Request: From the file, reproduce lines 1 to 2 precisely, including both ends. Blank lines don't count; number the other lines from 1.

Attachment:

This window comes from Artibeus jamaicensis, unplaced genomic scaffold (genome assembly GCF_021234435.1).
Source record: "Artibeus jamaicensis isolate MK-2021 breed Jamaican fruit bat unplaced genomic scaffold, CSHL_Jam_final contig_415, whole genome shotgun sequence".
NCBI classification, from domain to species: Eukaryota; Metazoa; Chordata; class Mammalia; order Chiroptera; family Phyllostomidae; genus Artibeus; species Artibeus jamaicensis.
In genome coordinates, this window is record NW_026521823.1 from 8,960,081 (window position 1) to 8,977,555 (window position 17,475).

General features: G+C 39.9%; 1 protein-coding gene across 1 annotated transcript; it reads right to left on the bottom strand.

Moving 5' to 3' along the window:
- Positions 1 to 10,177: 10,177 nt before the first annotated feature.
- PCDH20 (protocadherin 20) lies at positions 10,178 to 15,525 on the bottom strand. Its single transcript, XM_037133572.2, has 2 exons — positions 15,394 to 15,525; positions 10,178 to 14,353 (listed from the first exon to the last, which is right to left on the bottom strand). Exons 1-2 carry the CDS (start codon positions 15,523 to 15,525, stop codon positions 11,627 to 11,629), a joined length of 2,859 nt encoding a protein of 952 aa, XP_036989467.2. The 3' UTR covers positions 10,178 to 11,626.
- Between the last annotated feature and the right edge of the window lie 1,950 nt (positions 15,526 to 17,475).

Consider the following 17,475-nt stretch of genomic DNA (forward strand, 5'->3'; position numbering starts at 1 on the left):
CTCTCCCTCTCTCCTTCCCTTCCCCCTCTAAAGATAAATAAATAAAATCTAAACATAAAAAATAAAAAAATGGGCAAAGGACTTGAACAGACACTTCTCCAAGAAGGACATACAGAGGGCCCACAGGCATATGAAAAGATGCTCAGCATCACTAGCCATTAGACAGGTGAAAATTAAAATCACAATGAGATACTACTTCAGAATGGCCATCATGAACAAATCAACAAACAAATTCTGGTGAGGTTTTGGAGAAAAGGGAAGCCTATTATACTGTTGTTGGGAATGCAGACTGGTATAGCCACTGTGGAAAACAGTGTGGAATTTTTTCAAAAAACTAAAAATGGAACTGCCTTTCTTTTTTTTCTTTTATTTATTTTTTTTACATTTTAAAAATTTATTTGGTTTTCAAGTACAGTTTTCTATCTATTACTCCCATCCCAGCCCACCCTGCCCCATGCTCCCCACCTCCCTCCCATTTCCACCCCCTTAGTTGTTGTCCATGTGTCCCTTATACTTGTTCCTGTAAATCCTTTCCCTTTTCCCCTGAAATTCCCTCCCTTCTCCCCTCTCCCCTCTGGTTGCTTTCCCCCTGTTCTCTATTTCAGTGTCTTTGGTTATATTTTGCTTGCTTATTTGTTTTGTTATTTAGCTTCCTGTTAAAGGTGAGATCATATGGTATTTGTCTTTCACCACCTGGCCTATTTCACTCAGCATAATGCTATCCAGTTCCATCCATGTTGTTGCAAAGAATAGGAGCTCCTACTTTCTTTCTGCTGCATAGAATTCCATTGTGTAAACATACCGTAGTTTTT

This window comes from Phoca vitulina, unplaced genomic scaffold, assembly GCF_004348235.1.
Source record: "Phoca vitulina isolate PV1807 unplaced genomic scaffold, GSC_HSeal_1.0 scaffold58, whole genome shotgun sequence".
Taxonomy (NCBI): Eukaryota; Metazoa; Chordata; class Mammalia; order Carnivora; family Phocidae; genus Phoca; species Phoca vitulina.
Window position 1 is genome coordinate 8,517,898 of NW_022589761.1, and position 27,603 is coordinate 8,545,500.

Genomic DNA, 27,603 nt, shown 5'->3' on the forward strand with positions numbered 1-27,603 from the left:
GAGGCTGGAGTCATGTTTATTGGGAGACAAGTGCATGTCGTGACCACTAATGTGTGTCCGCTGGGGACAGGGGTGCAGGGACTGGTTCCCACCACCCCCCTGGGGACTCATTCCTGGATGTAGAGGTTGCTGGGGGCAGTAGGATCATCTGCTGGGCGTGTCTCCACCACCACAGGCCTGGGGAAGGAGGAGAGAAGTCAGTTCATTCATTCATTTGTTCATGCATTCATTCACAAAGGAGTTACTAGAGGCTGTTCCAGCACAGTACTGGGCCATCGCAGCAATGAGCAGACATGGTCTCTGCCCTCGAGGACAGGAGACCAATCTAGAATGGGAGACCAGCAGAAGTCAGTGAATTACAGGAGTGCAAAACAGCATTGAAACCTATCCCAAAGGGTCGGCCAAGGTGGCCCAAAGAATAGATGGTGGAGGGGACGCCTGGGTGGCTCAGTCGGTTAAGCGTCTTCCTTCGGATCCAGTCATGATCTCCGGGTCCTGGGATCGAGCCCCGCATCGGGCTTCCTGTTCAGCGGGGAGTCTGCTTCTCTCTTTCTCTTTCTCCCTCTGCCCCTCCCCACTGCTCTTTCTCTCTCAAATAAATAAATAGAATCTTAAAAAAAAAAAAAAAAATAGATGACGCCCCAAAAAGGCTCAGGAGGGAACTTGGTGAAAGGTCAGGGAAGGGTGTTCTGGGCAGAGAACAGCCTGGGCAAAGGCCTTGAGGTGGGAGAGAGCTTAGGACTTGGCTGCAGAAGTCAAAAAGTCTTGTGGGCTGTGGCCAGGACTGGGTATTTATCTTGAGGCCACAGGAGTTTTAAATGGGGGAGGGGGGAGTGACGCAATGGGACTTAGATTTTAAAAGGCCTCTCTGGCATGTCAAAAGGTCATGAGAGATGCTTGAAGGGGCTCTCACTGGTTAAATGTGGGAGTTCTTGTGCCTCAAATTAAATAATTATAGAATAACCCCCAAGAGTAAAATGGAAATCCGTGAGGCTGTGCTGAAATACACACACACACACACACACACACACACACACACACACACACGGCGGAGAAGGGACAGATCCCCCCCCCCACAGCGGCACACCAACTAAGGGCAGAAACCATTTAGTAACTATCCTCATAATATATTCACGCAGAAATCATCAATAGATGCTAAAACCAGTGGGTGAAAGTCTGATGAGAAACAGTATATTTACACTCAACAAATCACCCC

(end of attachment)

This window comes from Artibeus jamaicensis, unplaced genomic scaffold (genome assembly GCF_021234435.1).
Source record: "Artibeus jamaicensis isolate MK-2021 breed Jamaican fruit bat unplaced genomic scaffold, CSHL_Jam_final contig_415, whole genome shotgun sequence".